Ion channels are proteins that reach through the cell membrane and form a hydrophilic channel through which mostly ions can pass. The transport is passive, the ions flow either into or out of the cell following the electrochemical gradient . This process happens spontaneously (with a decrease in free enthalpy , it is exergonic ). The opening and closing of a channel can usually be controlled and is z. B. controlled by electrical voltage or signal substances.

Most cells also have specific channels for water, so-called aquaporins .


Transporters or carriers allow ions or small hydrophilic molecules such as glucose or amino acids to pass through. They are brought through the membrane in that the respective transport proteins undergo a conformational change alternating between conformations whose binding sites are on one side or the other of the membrane. Only if there is a concentration gradient for the respective substance does its transport take place in a balanced manner ( Uniport ), which is why we also speak of facilitated diffusion here.

The cotransporter can be assigned to the transporter or viewed as independent. In principle, it is a carrier that transports two substances through the membrane at the same time, either in the same direction ( symport ) or in the opposite direction ( antiport ). One substance mostly passively follows a gradient, the driving force of which can also be used to transport the other substance towards a gradient. In this case, one also speaks of secondary active transport . Examples of this are the sodium-glucose symport in the intestinal epithelium or the sodium-hydrogen antiport in the proximal renal tubule .


Pumps transport substances through the cell membrane against a gradient and thus build up differences in distribution. This primarily active transport costs the hydrolysis of ATP . Therefore, these pumps are also enzymes that split ATP and use the released Gibbs energy for transport, and are therefore also referred to as transport ATPase . Examples of this are ion pumps , such as the sodium-potassium pump , or the calcium pump of the endoplasmic reticulum .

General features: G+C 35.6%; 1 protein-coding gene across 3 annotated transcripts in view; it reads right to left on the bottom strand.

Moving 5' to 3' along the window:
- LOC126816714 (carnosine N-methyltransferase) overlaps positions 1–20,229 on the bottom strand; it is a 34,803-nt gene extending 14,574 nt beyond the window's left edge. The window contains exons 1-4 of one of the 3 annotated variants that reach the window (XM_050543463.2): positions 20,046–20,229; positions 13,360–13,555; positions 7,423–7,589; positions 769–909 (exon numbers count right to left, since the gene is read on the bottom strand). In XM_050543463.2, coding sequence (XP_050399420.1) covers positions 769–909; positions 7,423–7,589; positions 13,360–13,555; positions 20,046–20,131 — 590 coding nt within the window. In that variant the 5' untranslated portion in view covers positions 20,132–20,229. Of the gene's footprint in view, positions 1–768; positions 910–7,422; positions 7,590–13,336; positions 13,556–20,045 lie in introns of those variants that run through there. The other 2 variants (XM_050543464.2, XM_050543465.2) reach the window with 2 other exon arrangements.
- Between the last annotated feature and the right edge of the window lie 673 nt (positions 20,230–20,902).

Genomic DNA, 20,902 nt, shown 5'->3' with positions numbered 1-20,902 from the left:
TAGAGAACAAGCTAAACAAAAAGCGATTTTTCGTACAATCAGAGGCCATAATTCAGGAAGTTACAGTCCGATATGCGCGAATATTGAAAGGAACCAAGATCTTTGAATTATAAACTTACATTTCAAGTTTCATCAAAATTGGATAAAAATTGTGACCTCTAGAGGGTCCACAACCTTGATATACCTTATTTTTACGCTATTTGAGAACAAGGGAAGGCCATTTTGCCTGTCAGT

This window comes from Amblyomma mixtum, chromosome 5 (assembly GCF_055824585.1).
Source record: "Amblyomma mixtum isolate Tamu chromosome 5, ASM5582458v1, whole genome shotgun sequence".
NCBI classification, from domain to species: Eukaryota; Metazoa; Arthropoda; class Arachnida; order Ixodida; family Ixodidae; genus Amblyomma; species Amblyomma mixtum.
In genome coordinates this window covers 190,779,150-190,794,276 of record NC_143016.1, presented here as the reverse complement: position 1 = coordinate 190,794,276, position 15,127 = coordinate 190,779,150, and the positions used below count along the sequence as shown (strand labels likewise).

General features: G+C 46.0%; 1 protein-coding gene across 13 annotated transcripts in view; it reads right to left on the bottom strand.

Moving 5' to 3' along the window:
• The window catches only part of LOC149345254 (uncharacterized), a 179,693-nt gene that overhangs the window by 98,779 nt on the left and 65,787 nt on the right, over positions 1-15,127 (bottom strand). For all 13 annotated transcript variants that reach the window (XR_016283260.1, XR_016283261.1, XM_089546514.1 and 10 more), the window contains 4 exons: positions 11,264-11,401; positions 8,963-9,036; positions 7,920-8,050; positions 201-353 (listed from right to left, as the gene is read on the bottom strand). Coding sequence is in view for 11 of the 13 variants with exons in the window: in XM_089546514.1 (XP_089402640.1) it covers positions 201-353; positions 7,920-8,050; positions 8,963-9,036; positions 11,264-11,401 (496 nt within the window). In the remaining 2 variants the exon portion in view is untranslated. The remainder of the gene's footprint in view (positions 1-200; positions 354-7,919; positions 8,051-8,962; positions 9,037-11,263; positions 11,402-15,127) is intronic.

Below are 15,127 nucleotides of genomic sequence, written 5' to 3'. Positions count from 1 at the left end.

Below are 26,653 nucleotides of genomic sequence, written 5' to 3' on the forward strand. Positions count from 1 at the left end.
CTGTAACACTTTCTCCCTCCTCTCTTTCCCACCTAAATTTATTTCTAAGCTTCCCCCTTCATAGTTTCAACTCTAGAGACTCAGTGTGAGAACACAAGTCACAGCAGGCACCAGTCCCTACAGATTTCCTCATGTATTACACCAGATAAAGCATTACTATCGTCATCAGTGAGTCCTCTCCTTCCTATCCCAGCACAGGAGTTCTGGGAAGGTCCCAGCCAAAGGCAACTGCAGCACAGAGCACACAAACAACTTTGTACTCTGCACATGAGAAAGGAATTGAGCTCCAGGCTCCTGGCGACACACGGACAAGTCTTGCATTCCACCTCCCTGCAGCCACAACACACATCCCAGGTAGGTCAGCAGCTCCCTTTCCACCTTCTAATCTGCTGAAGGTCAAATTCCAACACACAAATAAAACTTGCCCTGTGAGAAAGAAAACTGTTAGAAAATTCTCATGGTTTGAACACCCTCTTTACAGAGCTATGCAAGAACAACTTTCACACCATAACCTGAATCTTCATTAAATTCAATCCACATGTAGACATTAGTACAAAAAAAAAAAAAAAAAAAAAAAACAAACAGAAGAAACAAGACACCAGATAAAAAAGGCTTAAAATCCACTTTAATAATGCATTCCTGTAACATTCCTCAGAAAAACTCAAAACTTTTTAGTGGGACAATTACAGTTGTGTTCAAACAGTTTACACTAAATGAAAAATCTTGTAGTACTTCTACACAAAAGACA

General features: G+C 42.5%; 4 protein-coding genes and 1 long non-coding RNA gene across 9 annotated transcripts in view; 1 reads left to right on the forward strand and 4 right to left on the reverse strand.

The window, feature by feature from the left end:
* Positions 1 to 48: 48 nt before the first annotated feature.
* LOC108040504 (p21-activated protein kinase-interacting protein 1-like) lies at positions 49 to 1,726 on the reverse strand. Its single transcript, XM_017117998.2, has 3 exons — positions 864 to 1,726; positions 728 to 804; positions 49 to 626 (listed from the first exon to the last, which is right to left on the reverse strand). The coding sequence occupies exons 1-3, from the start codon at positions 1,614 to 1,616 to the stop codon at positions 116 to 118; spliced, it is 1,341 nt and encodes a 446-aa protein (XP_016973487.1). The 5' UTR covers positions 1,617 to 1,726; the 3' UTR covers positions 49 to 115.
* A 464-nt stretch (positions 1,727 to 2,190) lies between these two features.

Archaea cell membrane

The cell membrane of archaea often contains isoprenoids (1) and ether (2) glycerol - phosphate (3-4) bound, in contrast to fatty acids (5) in Esterbindung (6). In contrast to the two-layer structure (9), with extremely thermophiles, tetraethers can covalently connect the inside and outside of the membrane (10).

In archaea , the cell membrane often shows a special structure. Often the lipid components are not fatty acids but isoprenoid alcohols, which are linked to glycerol not through an ester but rather an ether formation . There are also isoprenoids which form bonds on both sides and (as bola lipids ) thus pulling through and tensioning the membrane connecting both layers of the lipid layer. The cell membrane of these organisms is arranged in a single layer with such di- and tetraethers and is much more temperature and acid-stable. This allows archaea to colonize habitats with extreme environmental conditions, such as hot thermal springs .

Web links

Individual evidence